With the passing of Clifford Collier Clogg at the age of 45 on May 7th 1995, the world lost a talented sociologist, demographer, and statistician all at once. In addition to being a considerable talent in each of these three disciplines, and perhaps more importantly, Cliff was the type of person who brought to gether diverse elements and scholars from all three. Cliff was also a consum mate mentor, nurturing ideas and students and always striving to bring out the best in both. Perhaps nothing illustrates the stature, impact, and respect others held for Cliff more than the fact that never before-and never since has an individual been honored at the time of his death with ceremonies from the national associations of all three of these disciplines. The purpose of this book is to introduce to a broad constituency of social scientists and their students some of the basic ideas in the study of the labor force that Cliff and his colleagues had grappled with. At the time of Cliff's death, he was perhaps better known for his methodological contributions to sociology and demography than he was for his substantive contributions to the study of social stratification and the labor force. Our goal is to highlight Cliff's substantive contributions to sociology and demography by telling the cumulative story of his research and adding updated analysis that advances the story beyond the early 1980s to the mid-1990s.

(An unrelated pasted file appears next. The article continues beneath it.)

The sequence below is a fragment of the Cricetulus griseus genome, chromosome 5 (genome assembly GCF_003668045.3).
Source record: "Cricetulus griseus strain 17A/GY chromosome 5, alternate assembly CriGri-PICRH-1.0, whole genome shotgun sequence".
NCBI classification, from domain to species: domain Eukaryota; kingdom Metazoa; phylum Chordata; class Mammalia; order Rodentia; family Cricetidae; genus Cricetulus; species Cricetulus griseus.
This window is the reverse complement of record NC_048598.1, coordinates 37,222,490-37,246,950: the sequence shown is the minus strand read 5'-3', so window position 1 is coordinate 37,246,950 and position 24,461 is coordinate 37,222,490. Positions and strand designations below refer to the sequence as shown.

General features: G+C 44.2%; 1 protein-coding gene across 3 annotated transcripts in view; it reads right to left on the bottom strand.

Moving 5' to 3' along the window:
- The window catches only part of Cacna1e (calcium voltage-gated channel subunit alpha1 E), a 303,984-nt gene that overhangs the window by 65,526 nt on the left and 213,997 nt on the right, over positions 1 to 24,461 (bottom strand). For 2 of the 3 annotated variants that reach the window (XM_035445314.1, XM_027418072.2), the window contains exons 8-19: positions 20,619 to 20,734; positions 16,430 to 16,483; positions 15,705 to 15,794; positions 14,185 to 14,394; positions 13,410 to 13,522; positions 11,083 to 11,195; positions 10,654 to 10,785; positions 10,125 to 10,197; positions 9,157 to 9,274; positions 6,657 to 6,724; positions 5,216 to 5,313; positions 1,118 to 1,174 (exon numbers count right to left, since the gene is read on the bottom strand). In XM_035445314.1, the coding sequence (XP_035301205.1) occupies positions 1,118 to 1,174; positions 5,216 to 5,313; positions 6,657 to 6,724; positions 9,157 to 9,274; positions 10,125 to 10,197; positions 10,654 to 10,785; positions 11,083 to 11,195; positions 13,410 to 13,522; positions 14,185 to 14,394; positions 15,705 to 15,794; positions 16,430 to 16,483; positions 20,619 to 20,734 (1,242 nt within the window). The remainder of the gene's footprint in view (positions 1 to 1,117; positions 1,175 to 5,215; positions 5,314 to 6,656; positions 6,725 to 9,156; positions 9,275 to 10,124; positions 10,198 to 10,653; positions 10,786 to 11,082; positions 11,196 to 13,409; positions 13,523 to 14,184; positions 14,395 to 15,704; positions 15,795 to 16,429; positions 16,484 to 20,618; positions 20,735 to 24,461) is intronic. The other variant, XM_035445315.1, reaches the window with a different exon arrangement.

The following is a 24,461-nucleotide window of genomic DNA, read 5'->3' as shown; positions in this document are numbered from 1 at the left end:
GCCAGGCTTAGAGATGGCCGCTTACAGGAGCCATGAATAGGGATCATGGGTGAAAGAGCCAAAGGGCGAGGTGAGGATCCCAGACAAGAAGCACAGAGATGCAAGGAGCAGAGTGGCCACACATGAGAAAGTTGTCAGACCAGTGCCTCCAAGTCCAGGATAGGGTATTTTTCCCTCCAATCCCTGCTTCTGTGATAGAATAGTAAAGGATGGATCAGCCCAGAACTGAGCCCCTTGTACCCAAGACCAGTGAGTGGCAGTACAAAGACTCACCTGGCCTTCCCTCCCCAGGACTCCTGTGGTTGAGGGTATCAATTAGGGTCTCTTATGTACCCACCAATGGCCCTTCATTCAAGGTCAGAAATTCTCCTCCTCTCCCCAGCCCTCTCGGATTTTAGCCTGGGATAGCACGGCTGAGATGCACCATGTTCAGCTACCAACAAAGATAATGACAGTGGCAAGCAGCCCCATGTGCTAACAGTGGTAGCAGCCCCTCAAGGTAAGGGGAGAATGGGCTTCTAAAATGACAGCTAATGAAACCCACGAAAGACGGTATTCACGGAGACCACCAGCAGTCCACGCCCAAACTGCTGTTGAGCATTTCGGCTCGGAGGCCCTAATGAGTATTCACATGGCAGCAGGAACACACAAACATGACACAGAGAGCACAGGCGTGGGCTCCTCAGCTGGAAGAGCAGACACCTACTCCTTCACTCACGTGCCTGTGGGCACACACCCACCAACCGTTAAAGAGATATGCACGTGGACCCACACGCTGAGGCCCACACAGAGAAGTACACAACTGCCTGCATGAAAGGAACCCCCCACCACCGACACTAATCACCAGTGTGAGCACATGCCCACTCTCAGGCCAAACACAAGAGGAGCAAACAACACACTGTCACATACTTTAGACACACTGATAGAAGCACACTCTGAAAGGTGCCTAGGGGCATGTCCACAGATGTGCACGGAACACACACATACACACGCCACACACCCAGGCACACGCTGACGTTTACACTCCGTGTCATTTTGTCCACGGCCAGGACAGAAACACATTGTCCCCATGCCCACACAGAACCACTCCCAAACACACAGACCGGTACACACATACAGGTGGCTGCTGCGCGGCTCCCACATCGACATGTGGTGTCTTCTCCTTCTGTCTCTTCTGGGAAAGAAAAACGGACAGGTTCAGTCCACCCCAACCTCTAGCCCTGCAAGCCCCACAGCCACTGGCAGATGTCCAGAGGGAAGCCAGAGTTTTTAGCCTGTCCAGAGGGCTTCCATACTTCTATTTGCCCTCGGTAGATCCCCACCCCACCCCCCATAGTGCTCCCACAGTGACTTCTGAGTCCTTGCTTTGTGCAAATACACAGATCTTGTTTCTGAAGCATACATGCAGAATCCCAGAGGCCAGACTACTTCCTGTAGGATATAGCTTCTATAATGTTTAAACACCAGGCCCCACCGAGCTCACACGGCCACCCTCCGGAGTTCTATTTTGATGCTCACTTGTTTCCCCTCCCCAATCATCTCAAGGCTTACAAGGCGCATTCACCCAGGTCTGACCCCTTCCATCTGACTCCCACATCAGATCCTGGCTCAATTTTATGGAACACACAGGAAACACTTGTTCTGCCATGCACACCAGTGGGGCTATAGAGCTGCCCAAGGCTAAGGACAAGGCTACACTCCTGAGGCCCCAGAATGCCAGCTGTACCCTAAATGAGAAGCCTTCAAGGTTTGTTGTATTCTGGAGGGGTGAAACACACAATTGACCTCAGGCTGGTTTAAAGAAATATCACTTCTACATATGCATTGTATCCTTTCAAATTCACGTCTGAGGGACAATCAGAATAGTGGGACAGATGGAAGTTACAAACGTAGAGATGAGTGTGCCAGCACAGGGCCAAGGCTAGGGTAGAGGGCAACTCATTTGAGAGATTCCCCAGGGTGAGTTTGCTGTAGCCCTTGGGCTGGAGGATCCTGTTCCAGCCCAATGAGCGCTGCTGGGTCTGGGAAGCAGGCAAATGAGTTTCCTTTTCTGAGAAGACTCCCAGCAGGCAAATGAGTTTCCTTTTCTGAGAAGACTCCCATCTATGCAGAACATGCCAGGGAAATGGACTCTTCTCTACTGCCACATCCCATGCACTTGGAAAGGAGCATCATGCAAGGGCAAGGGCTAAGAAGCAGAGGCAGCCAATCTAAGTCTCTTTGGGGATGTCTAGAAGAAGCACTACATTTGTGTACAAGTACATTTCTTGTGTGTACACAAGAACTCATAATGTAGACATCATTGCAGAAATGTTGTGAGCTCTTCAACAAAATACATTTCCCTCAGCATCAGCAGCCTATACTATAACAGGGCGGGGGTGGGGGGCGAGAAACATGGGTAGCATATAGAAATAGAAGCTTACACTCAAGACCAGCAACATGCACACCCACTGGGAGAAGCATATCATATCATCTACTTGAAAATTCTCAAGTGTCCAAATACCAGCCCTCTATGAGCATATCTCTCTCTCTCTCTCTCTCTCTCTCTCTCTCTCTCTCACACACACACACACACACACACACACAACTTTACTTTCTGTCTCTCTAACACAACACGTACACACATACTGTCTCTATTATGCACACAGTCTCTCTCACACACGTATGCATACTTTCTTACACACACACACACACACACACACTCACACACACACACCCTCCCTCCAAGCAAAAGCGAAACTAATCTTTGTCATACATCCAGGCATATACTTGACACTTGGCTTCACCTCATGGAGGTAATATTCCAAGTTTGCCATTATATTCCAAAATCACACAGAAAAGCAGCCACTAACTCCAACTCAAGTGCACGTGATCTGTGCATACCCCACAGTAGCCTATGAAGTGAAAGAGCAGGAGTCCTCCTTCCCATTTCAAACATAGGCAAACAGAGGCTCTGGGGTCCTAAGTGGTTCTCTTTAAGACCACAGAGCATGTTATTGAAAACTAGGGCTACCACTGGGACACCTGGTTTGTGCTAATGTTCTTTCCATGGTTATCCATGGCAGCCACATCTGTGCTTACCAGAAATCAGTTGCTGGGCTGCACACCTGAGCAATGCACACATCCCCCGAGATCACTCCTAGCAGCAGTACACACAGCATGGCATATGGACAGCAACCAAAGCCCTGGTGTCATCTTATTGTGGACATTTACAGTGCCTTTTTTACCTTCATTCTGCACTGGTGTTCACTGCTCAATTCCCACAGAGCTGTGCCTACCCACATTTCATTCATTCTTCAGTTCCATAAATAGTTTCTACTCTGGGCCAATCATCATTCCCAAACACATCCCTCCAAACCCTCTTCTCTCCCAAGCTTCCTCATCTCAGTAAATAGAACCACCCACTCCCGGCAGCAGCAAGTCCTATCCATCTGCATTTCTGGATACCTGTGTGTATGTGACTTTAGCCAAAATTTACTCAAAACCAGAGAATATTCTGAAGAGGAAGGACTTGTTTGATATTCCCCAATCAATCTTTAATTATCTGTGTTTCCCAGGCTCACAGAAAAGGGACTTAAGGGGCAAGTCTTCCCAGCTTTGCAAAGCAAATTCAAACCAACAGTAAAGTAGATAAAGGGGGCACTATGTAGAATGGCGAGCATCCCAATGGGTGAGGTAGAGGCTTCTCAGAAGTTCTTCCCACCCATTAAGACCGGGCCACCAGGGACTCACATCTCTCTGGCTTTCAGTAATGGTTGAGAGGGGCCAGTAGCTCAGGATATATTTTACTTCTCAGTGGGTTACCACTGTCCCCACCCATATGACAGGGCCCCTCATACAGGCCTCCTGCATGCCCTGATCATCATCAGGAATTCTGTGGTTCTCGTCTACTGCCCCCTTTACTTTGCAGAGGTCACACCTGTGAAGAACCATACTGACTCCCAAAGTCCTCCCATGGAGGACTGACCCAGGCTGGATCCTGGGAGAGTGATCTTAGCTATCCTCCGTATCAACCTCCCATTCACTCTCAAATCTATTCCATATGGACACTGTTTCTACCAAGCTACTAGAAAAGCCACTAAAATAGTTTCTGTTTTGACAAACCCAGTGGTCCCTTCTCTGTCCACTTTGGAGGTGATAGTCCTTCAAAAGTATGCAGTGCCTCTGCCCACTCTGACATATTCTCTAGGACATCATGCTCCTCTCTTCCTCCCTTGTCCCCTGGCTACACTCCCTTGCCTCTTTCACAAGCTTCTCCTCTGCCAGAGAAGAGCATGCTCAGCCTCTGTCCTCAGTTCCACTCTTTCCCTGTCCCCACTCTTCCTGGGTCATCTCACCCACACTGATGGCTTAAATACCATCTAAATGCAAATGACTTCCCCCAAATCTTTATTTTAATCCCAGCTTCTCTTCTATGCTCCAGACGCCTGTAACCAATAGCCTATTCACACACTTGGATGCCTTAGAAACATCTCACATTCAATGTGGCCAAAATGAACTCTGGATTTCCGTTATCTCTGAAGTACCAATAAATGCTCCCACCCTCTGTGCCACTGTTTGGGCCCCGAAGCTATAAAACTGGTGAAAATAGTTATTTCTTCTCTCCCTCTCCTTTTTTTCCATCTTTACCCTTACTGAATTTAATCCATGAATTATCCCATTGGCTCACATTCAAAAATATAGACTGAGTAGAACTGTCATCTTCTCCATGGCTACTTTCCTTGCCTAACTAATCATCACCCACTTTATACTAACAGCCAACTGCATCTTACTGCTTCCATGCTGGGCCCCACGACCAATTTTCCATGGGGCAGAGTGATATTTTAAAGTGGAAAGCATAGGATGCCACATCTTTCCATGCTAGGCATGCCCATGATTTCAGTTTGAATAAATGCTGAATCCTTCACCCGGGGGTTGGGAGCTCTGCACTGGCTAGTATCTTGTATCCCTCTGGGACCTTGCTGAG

Preface. 1. Introduction. 2. An Introduction to the Labor Utilization Framework. 3. Analyzing Trends in Labor Force Activity. 4. Latent Class Models in the Analysis of Social Mobility. 5. Analyzing the Relationship Between Annual Labor Market Experiences and Labor Force Positions: A Modification of the Labor Utilization Framework. 6. Labor Force Behavior and its Influence on Status and Wage Attainments. 7. Market Experiences and Labor Force Outcomes: Fifteen Years of Race and Gender Inequality, 1982-1996. 8. Occupations, Labor Markets, and the Relationship between Labor Market Experiences and Labor Force Outcomes. 9. Toward a More Complete Understanding of Labor Markets and Stratification. References. Index.